Awhile back I raised the prospect of a Romney-Christie ticket which would be unique in American life, a Mormon-Catholic ticket. It'd be sui generis because of Romney's Mormon faith and rare because of its absence of a Protestant. (There have been a number of unaffiliated Christians presidents who you might not call Protestant because they're not from the mainline branches like Methodist and Baptist and Episcopalian. So the Obama-Biden ticket was arguably Protestant free and certainly WASP free.) Of course, now that Gingrich is the GOP front runner a ticket of him and Romney seems less implausible than it did a week ago and a Catholic-Mormon ticket entirely plausible.
All of this raises questions of tolerance just as the election of an African-American president did.
But one thing that doesn't seem to jar anymore is conversion and it shouldn't.
Gingrich was raised a Lutheran, became a Baptist after high school and recently converted to Catholicism. Will it be an issue?
I doubt it and it shouldn't be.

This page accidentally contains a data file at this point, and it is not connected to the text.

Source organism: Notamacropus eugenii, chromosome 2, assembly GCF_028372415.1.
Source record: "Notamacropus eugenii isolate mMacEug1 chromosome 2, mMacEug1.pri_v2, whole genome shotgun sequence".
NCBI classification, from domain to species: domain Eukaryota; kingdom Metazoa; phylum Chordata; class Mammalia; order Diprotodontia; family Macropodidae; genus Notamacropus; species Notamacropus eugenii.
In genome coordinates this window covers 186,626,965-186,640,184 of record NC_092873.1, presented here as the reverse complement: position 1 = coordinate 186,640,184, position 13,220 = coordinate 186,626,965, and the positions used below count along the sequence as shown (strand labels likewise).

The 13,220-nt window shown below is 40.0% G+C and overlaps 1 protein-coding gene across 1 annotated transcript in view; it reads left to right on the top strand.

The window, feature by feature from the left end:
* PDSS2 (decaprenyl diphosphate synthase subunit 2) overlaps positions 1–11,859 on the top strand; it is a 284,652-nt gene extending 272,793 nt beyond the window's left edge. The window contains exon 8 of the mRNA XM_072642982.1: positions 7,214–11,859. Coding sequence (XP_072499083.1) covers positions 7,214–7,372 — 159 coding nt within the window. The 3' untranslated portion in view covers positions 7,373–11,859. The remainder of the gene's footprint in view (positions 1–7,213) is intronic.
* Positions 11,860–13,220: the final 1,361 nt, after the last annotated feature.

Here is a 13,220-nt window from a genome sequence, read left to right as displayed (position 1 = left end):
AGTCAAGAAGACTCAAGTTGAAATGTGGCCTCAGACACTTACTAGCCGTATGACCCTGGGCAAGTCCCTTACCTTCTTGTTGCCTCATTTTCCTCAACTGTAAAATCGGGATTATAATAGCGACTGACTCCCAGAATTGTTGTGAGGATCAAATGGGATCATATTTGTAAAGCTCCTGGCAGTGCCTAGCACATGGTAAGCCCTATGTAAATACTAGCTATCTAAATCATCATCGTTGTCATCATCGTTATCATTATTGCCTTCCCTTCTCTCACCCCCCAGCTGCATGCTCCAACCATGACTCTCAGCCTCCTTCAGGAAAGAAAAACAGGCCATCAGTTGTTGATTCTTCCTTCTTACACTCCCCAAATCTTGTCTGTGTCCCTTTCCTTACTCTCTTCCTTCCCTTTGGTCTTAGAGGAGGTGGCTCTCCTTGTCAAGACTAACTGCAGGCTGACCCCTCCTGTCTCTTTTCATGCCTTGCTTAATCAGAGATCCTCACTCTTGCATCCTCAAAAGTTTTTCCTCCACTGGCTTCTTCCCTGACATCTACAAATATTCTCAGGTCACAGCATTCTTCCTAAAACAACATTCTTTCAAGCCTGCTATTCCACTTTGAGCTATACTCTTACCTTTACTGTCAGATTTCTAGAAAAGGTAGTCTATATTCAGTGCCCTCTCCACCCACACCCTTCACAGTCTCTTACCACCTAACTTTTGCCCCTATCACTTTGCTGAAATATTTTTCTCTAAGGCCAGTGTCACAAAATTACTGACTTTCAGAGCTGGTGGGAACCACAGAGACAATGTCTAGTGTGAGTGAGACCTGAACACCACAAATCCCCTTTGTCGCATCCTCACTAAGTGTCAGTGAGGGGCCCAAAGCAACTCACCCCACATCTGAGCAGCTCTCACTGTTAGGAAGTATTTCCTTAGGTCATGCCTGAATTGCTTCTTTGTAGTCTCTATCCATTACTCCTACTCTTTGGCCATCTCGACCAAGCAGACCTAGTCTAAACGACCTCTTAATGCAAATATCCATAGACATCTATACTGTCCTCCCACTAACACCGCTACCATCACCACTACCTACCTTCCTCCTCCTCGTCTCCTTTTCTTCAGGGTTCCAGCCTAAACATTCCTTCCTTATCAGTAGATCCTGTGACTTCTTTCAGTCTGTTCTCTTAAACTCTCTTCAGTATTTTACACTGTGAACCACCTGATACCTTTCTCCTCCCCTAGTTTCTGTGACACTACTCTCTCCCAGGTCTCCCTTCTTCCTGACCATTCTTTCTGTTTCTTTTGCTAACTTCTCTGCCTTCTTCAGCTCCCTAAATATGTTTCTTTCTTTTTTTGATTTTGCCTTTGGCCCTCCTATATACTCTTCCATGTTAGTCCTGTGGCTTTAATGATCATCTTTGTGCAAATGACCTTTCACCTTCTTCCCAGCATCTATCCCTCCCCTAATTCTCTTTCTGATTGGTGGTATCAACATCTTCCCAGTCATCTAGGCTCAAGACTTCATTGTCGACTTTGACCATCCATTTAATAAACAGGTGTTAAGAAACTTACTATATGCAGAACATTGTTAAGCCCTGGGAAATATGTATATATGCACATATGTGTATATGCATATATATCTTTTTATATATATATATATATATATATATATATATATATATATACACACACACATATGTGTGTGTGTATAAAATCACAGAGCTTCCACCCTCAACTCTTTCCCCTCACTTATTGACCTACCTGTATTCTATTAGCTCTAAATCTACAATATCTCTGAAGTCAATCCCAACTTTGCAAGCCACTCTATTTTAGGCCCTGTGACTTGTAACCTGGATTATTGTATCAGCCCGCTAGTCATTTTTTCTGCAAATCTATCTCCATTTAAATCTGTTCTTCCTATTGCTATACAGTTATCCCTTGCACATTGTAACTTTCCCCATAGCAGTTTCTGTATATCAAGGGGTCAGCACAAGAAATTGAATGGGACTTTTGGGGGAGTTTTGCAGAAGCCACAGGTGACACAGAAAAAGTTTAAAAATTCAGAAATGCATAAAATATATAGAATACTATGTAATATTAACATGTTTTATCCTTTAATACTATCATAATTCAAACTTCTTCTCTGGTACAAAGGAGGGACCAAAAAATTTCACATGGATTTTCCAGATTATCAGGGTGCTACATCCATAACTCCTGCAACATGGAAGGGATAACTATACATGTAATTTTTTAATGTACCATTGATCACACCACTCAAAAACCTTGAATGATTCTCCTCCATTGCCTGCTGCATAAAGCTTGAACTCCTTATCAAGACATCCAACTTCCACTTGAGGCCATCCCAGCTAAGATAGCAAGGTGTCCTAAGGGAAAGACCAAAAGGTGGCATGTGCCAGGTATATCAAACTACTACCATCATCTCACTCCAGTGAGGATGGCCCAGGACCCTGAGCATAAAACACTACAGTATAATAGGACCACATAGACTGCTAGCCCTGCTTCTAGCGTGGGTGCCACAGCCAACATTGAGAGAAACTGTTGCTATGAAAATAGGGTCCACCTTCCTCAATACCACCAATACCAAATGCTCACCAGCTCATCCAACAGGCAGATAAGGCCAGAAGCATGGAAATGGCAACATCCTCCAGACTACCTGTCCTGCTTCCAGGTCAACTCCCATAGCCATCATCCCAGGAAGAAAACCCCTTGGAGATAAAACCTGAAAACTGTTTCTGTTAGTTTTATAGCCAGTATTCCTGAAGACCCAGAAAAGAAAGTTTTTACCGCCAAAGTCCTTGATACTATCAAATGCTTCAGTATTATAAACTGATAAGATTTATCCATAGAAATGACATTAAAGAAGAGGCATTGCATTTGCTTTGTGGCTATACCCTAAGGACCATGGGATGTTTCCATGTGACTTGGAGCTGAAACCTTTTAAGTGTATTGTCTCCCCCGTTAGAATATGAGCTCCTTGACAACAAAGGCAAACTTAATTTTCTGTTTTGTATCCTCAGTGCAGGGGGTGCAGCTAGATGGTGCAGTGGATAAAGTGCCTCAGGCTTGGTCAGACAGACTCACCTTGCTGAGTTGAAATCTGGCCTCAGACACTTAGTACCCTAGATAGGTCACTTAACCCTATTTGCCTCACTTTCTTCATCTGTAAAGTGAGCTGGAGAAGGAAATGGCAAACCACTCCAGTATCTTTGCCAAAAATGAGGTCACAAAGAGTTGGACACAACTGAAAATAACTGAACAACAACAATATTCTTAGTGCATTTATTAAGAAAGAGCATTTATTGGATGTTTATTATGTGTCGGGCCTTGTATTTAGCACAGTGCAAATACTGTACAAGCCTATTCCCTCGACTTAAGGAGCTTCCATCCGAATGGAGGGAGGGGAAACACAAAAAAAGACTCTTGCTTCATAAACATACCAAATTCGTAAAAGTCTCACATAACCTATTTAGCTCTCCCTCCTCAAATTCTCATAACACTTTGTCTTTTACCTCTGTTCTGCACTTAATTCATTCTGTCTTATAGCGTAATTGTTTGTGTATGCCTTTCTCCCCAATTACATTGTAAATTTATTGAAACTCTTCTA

The Bushes were protean themselves. George H.W. Bush is an Episcopalian, the "frozen chosen" he once joked. George W. Bush became a Methodist like his wife, Laura. Jeb Bush is now Catholic.
In American politics, flip flopping is the deadliest charge. Ask President John Kerry. We hate when politicians change their minds. But we're not so judgmental about pols and their faith. Perhaps because they look like us. A quarter of Americans have switched faiths. That number rises to 44 percent within Protestantism. (Methodists who become Congregationalists; Baptists who become Unitarians and so on.)
Newt Gingrich's path to God is circuitous and very, very American.
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